The Canadian government is asking for your input on seafood supply chain traceability. Two years ago, it committed to developing a boat-to-plate traceability system for Canada in response to the ongoing problem of seafood fraud, but since then, almost no progress has been made.
For each year the government fails to deliver on this – in addition to not being able to trust the seafood we eat – Canadians are spending up to $160 million on products of illegal fishing, $93.8 million in tax revenue and Canadian fishers are losing an estimated $379 million from lost income. Seafood traceability doesn’t just ensure that you’re getting the product that’s written on the label; traceability will also give us the capability to keep illegally fished products, endangered species, fish caught using destructive practices and even products of modern slavery, out of Canadian supply chains. Without traceability, Canada simply does not have that power.
Disappointingly, a discussion paper released before the recent federal election – and after months of consultations with stakeholders – still does not contain any kind of plan for developing full-chain traceability for seafood in Canada; indeed, it does not even include a timeline for developing one. The government’s failure to take an urgent approach to full-chain traceability is leaving Canadian consumers and honest fishers vulnerable. We know that seafood mislabelling is still happening; Oceana Canada’s latest seafood fraud study, conducted in spring 2021, revealed that 46 per cent of seafood samples tested in restaurants and grocery stores in four Canadian cities were mislabelled.
Now, you have a chance to tell decision makers directly that you want to see seafood traceability put in place.
To participate in the public consultation, send an email to email@example.com before December 11, 2021 and letting the government agencies tasked with this file know that you want to see full-chain traceability put in place without further delays.
To help draft your email, you may wish to use some of the points we’ve put together below:
- As a consumer, I want to feel confident that the seafood I buy is correctly labelled, safe, and isn’t contributing to illegal or harmful environmental and human rights practices. Without mandatory full-chain traceability, that isn’t possible. The government should work quickly to develop a traceability system that works to protect Canadian consumers and honest Canadian fishers.
- Seafood is a high-risk product, with notoriously long and complex supply chains, fraught with widespread global illegal activity, and most of the seafood we eat here in Canada is imported from other parts of the world. Seafood simply cannot be effectively regulated in the same way as food products that originate predominantly within Canada and have shorter, less complex supply chains, such as dairy or poultry. Other countries know this and have taken concrete action to safeguard their seafood supply chains.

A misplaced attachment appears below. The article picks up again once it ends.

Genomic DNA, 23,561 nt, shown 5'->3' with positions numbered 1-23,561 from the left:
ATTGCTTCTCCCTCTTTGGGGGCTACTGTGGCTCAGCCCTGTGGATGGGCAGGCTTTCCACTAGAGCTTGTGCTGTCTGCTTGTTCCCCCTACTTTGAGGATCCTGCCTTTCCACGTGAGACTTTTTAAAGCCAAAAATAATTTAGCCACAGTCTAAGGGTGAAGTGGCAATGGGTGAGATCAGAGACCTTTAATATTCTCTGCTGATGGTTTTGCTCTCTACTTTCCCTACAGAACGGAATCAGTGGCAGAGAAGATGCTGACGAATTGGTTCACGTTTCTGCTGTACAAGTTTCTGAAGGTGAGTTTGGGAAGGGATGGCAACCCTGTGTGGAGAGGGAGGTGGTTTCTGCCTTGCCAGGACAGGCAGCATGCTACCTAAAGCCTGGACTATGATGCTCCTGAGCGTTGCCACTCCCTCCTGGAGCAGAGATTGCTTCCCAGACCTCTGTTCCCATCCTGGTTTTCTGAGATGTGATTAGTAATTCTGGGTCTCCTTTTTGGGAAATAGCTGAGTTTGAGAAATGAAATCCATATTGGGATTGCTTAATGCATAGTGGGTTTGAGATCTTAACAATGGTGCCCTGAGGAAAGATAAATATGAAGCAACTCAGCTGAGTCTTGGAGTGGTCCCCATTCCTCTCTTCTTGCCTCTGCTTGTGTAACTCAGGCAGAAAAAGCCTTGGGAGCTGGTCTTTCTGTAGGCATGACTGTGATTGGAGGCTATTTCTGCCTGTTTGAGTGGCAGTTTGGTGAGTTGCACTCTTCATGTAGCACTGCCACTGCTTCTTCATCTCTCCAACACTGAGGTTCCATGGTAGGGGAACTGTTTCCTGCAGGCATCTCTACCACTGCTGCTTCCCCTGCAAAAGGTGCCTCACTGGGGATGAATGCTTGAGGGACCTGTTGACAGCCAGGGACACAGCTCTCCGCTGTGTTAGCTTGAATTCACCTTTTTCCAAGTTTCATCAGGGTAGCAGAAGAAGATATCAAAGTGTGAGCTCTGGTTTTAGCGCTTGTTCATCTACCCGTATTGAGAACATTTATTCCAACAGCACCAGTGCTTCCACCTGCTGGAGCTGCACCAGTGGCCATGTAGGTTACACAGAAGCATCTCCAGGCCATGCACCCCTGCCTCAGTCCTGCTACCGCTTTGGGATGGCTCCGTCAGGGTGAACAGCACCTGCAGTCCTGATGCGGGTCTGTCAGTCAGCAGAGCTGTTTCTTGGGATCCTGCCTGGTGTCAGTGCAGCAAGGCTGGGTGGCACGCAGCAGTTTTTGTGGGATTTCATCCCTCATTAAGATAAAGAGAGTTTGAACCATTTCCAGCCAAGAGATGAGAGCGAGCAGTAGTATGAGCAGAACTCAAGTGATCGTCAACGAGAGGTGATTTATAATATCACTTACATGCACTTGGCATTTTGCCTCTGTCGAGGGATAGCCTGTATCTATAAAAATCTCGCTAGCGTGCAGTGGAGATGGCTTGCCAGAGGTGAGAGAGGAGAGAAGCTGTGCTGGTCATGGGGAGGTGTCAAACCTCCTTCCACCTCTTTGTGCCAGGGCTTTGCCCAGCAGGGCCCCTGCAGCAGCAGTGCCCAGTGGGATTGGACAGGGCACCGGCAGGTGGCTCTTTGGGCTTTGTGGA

- Current Canadian labelling standards are out of date and misleading. A single species of fish can be labelled using multiple common names, and one common name, such as snapper or sole, can be legally used for dozens of different species. Country of origin requirements mean that a fish caught in Canada can end up labelled as a product of China if that was the last place the fish was processed. So even if a fish is compliant with all current requirements and is correctly labelled, there is currently no way to know what it really is or where it was really caught. Requiring the scientific species name and true point of origin on seafood products is a simple and effective way to make sure consumers have the information they need to make informed choices.
- Canadian fishers are already compliant with higher traceability standards in other markets. Why are we requiring our fisheries meet a high standard of transparency, but allowing products from less regulated parts of the world to be sold in Canada without providing proof of legality or sustainability status? We’re getting left behind on traceability. Canada will have to comply, either by showing leadership now or by being compelled to conform with the requirements of other markets, placing a burden on our fishers. We need a level playing field to protect Canadian industries and ensure consumers can feel confident in the products they’re buying.
- You can protect Canada’s seafood supply chains, Canadian health and protect the oceans by creating a comprehensive, mandatory boat-to-plate traceability system without further hold-ups. Traceability is a challenge, but it can be done. To protect the oceans, consumers, global human rights and our domestic fisheries, Canada must keep up with global traceability and transparency requirements.
This is your chance to have your voice heard! You can also share this information with your friends and family on Facebook, Twitter and Instagram to make sure that as many people as possible speak up in support of seafood traceability.
Every voice counts! Thank you for all that you do to protect the oceans. Together, we can make sure that Canada does its part to protect ocean ecosystems, local fishers, human rights and consumers.